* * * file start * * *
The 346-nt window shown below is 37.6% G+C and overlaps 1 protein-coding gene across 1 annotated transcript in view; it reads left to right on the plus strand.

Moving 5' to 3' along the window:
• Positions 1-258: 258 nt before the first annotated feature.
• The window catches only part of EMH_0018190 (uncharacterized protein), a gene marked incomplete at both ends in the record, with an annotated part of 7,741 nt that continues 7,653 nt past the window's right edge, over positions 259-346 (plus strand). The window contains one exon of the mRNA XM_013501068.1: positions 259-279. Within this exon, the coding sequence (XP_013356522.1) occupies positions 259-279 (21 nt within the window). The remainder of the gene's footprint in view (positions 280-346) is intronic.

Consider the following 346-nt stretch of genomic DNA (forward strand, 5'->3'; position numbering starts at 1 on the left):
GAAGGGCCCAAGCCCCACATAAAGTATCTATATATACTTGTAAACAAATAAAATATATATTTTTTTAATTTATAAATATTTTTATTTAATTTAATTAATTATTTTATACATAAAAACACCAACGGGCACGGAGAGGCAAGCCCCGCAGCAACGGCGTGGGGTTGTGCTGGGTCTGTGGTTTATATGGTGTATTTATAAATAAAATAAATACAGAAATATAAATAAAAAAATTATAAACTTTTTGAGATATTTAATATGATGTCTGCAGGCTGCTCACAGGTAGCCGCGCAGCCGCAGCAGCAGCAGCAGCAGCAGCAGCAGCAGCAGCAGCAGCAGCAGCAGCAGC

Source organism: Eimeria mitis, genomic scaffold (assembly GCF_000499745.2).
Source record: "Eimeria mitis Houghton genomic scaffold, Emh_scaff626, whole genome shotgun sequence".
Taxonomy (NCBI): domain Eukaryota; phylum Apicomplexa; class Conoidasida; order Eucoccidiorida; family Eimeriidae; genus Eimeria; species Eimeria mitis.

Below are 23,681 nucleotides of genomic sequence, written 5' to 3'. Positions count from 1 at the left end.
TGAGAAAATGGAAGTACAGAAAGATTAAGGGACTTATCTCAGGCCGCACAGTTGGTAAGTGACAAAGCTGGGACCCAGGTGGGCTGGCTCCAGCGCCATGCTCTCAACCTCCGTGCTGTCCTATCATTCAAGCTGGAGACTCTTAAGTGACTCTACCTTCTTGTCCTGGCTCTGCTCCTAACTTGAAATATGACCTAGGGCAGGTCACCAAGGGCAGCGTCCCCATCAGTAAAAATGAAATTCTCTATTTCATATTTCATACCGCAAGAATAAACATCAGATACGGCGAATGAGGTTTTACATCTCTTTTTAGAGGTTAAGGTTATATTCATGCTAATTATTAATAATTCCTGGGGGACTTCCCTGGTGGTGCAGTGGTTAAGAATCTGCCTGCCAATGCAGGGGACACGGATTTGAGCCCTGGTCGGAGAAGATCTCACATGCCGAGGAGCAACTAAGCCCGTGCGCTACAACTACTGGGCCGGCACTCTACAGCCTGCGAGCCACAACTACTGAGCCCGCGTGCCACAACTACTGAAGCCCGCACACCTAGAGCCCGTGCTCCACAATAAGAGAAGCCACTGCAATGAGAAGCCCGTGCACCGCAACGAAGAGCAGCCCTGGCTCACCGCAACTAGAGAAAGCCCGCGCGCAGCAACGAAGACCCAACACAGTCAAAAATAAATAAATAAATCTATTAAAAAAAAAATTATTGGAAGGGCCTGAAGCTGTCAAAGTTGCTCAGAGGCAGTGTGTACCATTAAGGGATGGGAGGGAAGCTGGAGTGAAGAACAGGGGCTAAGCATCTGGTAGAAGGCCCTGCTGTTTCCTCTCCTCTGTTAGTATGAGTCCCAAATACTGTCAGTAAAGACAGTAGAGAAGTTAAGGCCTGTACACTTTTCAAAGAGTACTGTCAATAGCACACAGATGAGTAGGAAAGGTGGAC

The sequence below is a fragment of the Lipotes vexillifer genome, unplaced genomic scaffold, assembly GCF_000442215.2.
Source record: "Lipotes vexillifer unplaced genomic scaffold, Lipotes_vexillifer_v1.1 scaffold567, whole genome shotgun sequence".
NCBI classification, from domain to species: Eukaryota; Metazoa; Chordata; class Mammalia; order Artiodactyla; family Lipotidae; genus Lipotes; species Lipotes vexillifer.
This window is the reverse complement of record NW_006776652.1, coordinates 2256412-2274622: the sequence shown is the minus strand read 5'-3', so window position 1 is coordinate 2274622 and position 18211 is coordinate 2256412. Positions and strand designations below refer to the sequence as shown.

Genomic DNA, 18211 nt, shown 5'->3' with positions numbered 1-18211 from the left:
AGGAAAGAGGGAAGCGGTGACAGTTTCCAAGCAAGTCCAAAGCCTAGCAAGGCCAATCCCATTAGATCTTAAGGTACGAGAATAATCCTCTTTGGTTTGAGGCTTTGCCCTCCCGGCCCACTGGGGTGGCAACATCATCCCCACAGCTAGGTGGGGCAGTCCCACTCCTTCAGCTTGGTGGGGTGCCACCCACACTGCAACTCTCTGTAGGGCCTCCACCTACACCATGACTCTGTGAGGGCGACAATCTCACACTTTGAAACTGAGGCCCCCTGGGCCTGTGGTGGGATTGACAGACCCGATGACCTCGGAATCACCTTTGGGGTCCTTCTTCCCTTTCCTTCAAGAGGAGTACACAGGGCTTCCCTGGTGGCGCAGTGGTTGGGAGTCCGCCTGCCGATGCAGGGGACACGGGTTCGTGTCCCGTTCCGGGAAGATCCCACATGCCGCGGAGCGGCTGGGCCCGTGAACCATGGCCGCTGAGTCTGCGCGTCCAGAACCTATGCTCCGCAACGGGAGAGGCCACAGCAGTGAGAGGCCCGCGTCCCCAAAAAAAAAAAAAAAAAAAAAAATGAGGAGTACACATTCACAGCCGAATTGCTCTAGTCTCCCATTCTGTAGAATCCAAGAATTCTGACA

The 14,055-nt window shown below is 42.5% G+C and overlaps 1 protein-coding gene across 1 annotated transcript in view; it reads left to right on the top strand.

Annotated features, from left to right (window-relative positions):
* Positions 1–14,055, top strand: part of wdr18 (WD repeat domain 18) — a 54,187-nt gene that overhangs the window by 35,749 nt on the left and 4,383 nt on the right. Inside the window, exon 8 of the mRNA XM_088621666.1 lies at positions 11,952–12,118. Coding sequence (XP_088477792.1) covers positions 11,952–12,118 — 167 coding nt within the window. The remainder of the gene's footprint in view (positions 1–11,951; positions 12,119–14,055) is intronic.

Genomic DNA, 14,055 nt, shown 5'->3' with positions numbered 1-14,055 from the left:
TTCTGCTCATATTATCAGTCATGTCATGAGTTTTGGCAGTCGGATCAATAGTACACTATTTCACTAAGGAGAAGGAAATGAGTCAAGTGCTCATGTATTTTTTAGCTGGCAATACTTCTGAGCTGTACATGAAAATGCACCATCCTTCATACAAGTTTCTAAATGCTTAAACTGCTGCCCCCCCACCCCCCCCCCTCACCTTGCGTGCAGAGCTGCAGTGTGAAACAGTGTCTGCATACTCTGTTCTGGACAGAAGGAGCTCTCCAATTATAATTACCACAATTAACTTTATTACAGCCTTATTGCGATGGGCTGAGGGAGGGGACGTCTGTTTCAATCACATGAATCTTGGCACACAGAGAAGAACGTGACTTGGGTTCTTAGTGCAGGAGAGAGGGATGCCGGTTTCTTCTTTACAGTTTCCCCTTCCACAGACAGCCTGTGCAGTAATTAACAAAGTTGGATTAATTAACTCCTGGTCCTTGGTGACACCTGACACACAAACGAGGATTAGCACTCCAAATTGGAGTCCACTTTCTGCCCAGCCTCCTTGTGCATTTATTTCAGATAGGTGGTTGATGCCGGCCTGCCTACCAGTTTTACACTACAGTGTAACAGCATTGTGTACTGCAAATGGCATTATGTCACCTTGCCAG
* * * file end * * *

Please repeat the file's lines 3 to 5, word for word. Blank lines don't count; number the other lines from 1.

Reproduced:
• Positions 1-258: 258 nt before the first annotated feature.
• The window catches only part of EMH_0018190 (uncharacterized protein), a gene marked incomplete at both ends in the record, with an annotated part of 7,741 nt that continues 7,653 nt past the window's right edge, over positions 259-346 (plus strand). The window contains one exon of the mRNA XM_013501068.1: positions 259-279. Within this exon, the coding sequence (XP_013356522.1) occupies positions 259-279 (21 nt within the window). The remainder of the gene's footprint in view (positions 280-346) is intronic.

Consider the following 346-nt stretch of genomic DNA (forward strand, 5'->3'; position numbering starts at 1 on the left):